Mrs. Dunwoody: At the very least.

Mrs. Beckett: My hon. Friend anticipates me. I was about to say that there are at least two views. I understand that there are particular industries where there is urgent pressure and a great desire for Britain to be an early participant in the euro and that, in other industries, the pressure exists without the same force. I can only repeat to my hon. Friend the Member for Linlithgow (Mr. Dalyell) what I said to my hon. Friend the Member for Crewe and Nantwich (Mrs. Dunwoody), which is that the Government believe that the decision should be made by Parliament and the British people, only when it is believed to be in Britain's interests to enter a developing euro.

Dr. Ladyman: Does my right hon. Friend agree that, whether or not we ultimately enter the European currency, our motivation for economic policy should be the same? Our need for a stable competitive currency rate and stable low interest and inflation rates will be identical, whether or not we intend ultimately to enter the euro.

Mrs. Beckett: My hon. Friend is entirely right--those factors are in the interests of the British economy, and they are policies that the Government seek sustainably to pursue.

Before we embarked on an interesting diversion, I was talking about the possibility of lower interest rates and how they might impinge on sterling. Before I leave that point, it is right to remind the House that two thirds of the increase in sterling against the deutschmark occurred before the general election. That means that it was in no way the responsibility of this Government, and that it took place before interest rates had begun their recent rise, so it calls into question the suggestion that present exchange rates are fuelled solely by interest rate levels. The lesson, under Governments of either party, of politically driven exchange rate interventions is that it can have an effect, but that it is not necessarily or solely the one wanted or imagined.

The right hon. Member for Wokingham said that the problem was the pressure on savings, and talked as though an unprecedented decline in savings was exacerbating the problem. As I am sure he knows, that is nonsense. The savings ratio is running at some 9 per cent., which is near its long-run average and nowhere near the levels to which it fell under the Government of which the right hon. Gentleman was a member in 1988, when savings fell to 6 per cent. That is not relevant to the difficulties that some sections of manufacturing--it is not universal--may be facing.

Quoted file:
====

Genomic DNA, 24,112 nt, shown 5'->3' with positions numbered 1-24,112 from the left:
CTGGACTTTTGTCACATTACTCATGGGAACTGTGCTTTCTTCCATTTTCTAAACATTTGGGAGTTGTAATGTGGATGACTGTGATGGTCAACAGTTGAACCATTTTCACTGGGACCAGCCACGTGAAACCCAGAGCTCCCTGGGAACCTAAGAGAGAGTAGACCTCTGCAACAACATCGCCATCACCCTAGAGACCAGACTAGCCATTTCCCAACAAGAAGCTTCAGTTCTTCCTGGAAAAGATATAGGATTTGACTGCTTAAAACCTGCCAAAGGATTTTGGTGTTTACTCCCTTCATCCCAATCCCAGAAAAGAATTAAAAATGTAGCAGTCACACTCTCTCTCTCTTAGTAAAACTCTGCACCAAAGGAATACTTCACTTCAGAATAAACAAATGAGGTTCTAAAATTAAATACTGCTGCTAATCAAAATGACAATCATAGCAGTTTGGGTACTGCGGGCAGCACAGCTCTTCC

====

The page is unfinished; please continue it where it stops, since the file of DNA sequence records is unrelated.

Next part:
The Government are not prepared to run risks or play games with the economy. We put control of interest rates in the hands of the Bank of England to signal that. Little could be more damaging to confidence than to reverse that policy, as some Conservative Members appear to demand.

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Our extensive consultations with the business community before the election and since have produced a short but heartfelt list of what it feels is needed from the Government. That list is headed by a demand for stability in the management of economic policy, which the business community believes will contribute to economic stability. It also calls for consistency in overall policy making and for investment in skills, transport infrastructure and our science and engineering base. All that was heard, and none of it was heeded, by the Conservative party when in government.

However, in the 15 months during which this Government have been in power, not only the interest rate decision but the decision to set a sound framework for prudent, consistent and long-term reform of public expenditure have laid the basis for the policy stability that the business community seeks. The evidence that that is the right course lies in the fact that long-term interest rates today stand at 5.75 per cent.--the lowest level for 33 years.